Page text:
While comics artists have tackled all manner of sex, drugs, and violence in their work, medicine “ an area in which all these issues (and more) intersect “ still seems to carry the stink of stigma. But if an upcoming conference at the University of Toronto is any indication, times are changing.
Comics and Medicine: Navigating the Margins, the third conference of its kind, will take place from July 22 to 24. Monday night, the conference will host a discussion with Joyce Farmer, author of 2010’s Special Exits (Fantagraphics Books), a graphic novel about caring for elderly parents, and Joyce Brabner, who wrote the graphic memoir Our Cancer Year (Running Press, 1994) with her late husband, Harvey Pekar. The talk, moderated by Paul Gravett and co-presented by the Beguiling bookshop, is free and open to non-delegates.
Shelley Wall, the driving force behind bringing the conference to U of T, spoke with Q&Q about the many relationships between comics and medicine, the depiction of health care and illness in Canadian graphic arts, and why the graphic medical memoir genre has gained momentum.
How did you develop an interest in comics and medicine?
I’m a medical illustrator and teach in the biomedical communications program at U of T, where we train professional medical illustrators. I came to comics and medicine when I was teaching an undergraduate course in written health care communication and became interested in different modes and combinations of modes to communicate about health.
It was through reading about this that I found Mom’s Cancer by cartoonist Brian Fies [also a conference organizer]. It’s the story of his mother’s diagnosis with metastatic lung cancer and the effect that it had on their family. That’s when I realized there was this whole world of people who were doing graphic novels about illness, and I started a comic of my own about someone very close to me who has early-onset Parkinson’s.
What relationships between medicine and comics will be explored at the conference?
Some people will be presenting on their own work dealing with illness, or the experience of someone they’ve known. Others will look at the use of comics in medical schools. Comics are a way of marrying the emphasis on evidence-based medicine “ statistics, epidemiology, biological science “ with the human element “ what it’s like to experience sickness “ to encourage empathy in medical students.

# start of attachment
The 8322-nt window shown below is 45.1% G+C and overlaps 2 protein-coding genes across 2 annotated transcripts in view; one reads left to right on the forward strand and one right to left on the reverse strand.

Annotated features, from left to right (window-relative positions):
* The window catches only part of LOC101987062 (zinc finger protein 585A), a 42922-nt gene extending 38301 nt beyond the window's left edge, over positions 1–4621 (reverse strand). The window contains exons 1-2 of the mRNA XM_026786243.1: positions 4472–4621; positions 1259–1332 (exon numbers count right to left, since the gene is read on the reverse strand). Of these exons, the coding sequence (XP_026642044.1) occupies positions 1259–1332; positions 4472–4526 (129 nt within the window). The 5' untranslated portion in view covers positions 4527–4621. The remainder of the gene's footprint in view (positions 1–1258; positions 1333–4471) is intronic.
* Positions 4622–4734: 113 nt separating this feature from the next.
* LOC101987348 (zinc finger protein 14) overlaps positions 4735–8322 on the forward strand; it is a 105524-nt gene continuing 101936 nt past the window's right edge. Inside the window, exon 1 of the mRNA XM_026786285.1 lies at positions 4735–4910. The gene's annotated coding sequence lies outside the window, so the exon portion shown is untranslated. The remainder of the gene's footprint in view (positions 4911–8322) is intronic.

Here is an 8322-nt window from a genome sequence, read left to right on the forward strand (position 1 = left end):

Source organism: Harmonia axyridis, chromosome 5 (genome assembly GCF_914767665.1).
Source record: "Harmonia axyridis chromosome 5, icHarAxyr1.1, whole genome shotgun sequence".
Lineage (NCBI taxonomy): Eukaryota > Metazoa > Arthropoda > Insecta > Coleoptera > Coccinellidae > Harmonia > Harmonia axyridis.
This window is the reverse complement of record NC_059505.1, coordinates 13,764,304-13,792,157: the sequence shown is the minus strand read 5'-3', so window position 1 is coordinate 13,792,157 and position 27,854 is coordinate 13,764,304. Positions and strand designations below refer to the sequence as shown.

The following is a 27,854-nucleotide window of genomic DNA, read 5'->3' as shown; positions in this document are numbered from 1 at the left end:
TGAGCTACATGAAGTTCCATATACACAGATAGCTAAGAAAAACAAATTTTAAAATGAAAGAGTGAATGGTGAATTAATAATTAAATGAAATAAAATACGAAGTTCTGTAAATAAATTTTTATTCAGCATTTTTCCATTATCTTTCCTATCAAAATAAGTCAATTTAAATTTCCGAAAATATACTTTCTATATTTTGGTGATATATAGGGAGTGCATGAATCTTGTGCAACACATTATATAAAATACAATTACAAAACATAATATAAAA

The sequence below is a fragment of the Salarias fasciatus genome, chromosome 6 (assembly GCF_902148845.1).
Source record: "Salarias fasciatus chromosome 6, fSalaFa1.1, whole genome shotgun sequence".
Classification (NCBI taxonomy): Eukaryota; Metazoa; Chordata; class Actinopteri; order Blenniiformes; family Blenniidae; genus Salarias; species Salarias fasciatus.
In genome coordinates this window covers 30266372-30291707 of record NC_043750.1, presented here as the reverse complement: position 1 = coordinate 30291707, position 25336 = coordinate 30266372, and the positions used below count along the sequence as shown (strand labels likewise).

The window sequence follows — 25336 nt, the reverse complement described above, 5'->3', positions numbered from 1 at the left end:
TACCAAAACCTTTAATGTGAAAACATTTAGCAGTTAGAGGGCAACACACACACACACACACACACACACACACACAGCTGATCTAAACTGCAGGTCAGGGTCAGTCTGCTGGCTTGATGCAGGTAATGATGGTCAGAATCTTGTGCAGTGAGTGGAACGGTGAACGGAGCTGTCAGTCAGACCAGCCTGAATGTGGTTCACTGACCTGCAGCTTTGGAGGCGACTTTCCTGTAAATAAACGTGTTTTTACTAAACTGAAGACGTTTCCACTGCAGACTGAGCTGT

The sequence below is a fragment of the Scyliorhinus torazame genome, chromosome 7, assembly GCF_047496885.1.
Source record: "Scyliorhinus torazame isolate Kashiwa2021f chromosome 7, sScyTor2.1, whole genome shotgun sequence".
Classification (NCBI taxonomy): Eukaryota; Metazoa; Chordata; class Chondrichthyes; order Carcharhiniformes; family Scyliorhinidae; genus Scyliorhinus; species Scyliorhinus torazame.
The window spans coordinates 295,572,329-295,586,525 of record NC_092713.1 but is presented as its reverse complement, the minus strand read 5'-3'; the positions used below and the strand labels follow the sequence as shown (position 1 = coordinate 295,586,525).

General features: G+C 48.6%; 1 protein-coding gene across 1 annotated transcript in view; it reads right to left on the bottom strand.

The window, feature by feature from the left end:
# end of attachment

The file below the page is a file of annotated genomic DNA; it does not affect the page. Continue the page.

Some people are also encouraging medical students to create their own comics as an alternative way of thinking through experiences such as encountering ethical dilemmas, or their first dissection of a cadaver, to get at the sort of unquantifiable aspects of practicing medicine.
There’s also a look at using comics for public education and health promotion. They can be an alternative way to engage in patient education, and help overcome literacy and language barriers. Comics can bring in elements of playfulness, visual metaphor, or storytelling that can really help to get a message across in a clear way.
What are some of the challenges involved in putting these experiences on the page?
Ian Williams, another conference organizer who is a physician and an artist in Wales, tells stories about his interactions with patients. But these stories bring up the issue of confidentiality, so he fictionalizes the stories and publishes them under a pseudonym.
Also, we don’t often hear people speaking of medicine from stigmatized positions, like people who are inmates in mental hospitals. The title of the conference, Navigating the Margins, refers to the fact that a lot of these stories give perspective to people who don’t necessarily get their voices heard over the voice of medical authority.
What are some of your favourite examples of this genre?
One of the conference presenters, Sarafin, is writing a book called Asylum Squad: The Psychosis Diaries. The book is based on her webcomic series about her time as a patient at the Centre for Addiction and Mental Health. They’re very powerful stories because there are so many more stigmas and taboos associated with mental illness than with a lot of other health conditions. I think it takes a lot of bravery and clear-sightedness to deal with that issue.
Toronto’s Suley Fattah, who’s made and edited comics about being a cancer patient in the self-published book Drawing the Line, will give a workshop at the conference. And Sandra Bell-Lundy, who appears on a panel, has a hugely successful syndicated strip in Between Friends. Although the strip is not about health necessarily, there are a number of storylines about infertility, domestic abuse, and breast cancer. Her stories on mammograms are even used by the Canadian Cancer Society.